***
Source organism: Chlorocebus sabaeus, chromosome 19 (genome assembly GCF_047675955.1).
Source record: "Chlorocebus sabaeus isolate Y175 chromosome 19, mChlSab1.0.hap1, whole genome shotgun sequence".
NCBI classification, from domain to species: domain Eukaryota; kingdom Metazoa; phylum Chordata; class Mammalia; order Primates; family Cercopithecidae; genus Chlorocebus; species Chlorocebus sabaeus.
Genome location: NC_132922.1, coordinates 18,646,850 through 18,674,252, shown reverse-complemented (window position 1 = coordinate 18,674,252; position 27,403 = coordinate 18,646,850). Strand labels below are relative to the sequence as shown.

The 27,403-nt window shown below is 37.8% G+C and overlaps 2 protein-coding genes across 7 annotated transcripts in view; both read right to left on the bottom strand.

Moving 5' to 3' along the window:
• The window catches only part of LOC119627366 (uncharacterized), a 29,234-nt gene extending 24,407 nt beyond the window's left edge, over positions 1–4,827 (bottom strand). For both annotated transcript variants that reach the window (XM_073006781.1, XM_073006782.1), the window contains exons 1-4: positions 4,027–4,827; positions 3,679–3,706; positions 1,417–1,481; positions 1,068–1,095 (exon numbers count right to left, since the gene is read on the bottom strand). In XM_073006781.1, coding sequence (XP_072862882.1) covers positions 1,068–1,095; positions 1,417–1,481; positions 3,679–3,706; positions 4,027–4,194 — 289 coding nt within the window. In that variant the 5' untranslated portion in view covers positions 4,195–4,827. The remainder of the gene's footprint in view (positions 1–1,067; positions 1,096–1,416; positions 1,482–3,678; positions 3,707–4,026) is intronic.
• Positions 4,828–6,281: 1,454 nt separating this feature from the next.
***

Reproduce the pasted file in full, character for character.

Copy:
Source organism: Chlorocebus sabaeus, chromosome 19 (genome assembly GCF_047675955.1).
Source record: "Chlorocebus sabaeus isolate Y175 chromosome 19, mChlSab1.0.hap1, whole genome shotgun sequence".
NCBI classification, from domain to species: domain Eukaryota; kingdom Metazoa; phylum Chordata; class Mammalia; order Primates; family Cercopithecidae; genus Chlorocebus; species Chlorocebus sabaeus.
Genome location: NC_132922.1, coordinates 18,646,850 through 18,674,252, shown reverse-complemented (window position 1 = coordinate 18,674,252; position 27,403 = coordinate 18,646,850). Strand labels below are relative to the sequence as shown.

The 27,403-nt window shown below is 37.8% G+C and overlaps 2 protein-coding genes across 7 annotated transcripts in view; both read right to left on the bottom strand.

Moving 5' to 3' along the window:
• The window catches only part of LOC119627366 (uncharacterized), a 29,234-nt gene extending 24,407 nt beyond the window's left edge, over positions 1–4,827 (bottom strand). For both annotated transcript variants that reach the window (XM_073006781.1, XM_073006782.1), the window contains exons 1-4: positions 4,027–4,827; positions 3,679–3,706; positions 1,417–1,481; positions 1,068–1,095 (exon numbers count right to left, since the gene is read on the bottom strand). In XM_073006781.1, coding sequence (XP_072862882.1) covers positions 1,068–1,095; positions 1,417–1,481; positions 3,679–3,706; positions 4,027–4,194 — 289 coding nt within the window. In that variant the 5' untranslated portion in view covers positions 4,195–4,827. The remainder of the gene's footprint in view (positions 1–1,067; positions 1,096–1,416; positions 1,482–3,678; positions 3,707–4,026) is intronic.
• Positions 4,828–6,281: 1,454 nt separating this feature from the next.